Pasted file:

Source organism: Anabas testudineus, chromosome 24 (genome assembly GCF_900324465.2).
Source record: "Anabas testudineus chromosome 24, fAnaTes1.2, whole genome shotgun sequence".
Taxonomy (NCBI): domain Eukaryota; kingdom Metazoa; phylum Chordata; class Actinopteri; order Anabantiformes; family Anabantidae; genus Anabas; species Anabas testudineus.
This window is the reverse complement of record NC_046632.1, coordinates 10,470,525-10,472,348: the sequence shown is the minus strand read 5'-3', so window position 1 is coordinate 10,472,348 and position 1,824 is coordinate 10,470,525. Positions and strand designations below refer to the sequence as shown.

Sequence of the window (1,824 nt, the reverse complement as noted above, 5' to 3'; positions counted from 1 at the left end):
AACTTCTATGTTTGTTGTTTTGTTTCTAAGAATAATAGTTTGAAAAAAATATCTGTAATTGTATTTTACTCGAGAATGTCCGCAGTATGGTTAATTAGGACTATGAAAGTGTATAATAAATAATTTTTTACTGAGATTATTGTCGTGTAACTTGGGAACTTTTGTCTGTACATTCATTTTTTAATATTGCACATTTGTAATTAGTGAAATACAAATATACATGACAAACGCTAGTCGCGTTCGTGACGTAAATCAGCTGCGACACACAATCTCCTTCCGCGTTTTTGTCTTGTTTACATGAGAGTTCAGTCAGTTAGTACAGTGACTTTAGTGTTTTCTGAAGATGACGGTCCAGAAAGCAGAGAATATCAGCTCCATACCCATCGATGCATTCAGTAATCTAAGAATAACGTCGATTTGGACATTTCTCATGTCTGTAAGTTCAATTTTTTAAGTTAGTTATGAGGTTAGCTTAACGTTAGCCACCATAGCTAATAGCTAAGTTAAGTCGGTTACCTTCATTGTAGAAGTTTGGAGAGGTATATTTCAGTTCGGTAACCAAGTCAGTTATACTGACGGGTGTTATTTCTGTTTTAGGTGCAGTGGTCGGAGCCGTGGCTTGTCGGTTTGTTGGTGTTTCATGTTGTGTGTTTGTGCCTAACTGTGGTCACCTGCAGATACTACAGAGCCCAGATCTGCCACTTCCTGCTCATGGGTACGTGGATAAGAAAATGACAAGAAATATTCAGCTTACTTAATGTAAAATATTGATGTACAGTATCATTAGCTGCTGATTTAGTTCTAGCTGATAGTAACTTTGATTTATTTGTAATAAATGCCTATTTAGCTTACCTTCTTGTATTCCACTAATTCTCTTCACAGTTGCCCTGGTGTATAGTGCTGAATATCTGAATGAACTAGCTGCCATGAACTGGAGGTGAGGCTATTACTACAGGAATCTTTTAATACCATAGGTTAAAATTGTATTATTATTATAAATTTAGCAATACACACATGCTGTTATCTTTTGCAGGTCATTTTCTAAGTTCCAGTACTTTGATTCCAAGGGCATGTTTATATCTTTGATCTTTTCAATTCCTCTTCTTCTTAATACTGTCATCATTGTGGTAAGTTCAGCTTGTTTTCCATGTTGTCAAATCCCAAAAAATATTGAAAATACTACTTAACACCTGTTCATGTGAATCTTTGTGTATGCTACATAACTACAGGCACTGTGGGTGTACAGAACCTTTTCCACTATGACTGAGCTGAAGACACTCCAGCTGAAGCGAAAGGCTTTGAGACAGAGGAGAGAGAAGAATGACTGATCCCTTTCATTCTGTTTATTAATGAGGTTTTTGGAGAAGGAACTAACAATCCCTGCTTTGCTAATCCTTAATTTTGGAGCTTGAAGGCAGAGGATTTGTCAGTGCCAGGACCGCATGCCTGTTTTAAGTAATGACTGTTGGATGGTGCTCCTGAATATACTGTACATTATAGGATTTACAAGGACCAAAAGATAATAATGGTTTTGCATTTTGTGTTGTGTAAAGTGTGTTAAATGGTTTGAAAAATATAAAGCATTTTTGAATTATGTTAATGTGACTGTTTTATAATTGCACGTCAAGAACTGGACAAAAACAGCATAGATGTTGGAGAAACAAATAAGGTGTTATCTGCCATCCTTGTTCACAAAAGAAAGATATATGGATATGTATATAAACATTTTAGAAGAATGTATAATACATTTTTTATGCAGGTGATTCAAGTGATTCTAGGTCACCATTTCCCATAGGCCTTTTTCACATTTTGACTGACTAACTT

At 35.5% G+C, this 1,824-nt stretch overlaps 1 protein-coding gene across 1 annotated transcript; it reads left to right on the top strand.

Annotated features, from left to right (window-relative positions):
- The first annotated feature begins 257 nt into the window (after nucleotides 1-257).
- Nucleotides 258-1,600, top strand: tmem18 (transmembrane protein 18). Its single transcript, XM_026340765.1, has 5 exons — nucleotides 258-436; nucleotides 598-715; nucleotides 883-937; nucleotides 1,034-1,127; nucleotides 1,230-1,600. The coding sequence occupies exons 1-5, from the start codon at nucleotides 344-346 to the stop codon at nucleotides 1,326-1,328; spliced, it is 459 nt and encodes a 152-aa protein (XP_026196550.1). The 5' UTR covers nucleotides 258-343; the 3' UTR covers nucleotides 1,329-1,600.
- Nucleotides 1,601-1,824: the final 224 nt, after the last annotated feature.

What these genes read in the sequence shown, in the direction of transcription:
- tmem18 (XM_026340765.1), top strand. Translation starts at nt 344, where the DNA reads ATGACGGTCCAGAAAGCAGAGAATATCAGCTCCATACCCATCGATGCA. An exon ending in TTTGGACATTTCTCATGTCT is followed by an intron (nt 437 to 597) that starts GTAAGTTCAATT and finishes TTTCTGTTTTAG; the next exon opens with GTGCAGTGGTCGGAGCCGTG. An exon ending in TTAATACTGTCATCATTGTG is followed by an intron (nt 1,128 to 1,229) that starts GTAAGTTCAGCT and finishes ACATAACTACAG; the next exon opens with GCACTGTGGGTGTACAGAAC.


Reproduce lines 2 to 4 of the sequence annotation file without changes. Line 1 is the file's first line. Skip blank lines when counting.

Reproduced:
Source record: "Anabas testudineus chromosome 24, fAnaTes1.2, whole genome shotgun sequence".
Taxonomy (NCBI): domain Eukaryota; kingdom Metazoa; phylum Chordata; class Actinopteri; order Anabantiformes; family Anabantidae; genus Anabas; species Anabas testudineus.
This window is the reverse complement of record NC_046632.1, coordinates 10,470,525-10,472,348: the sequence shown is the minus strand read 5'-3', so window position 1 is coordinate 10,472,348 and position 1,824 is coordinate 10,470,525. Positions and strand designations below refer to the sequence as shown.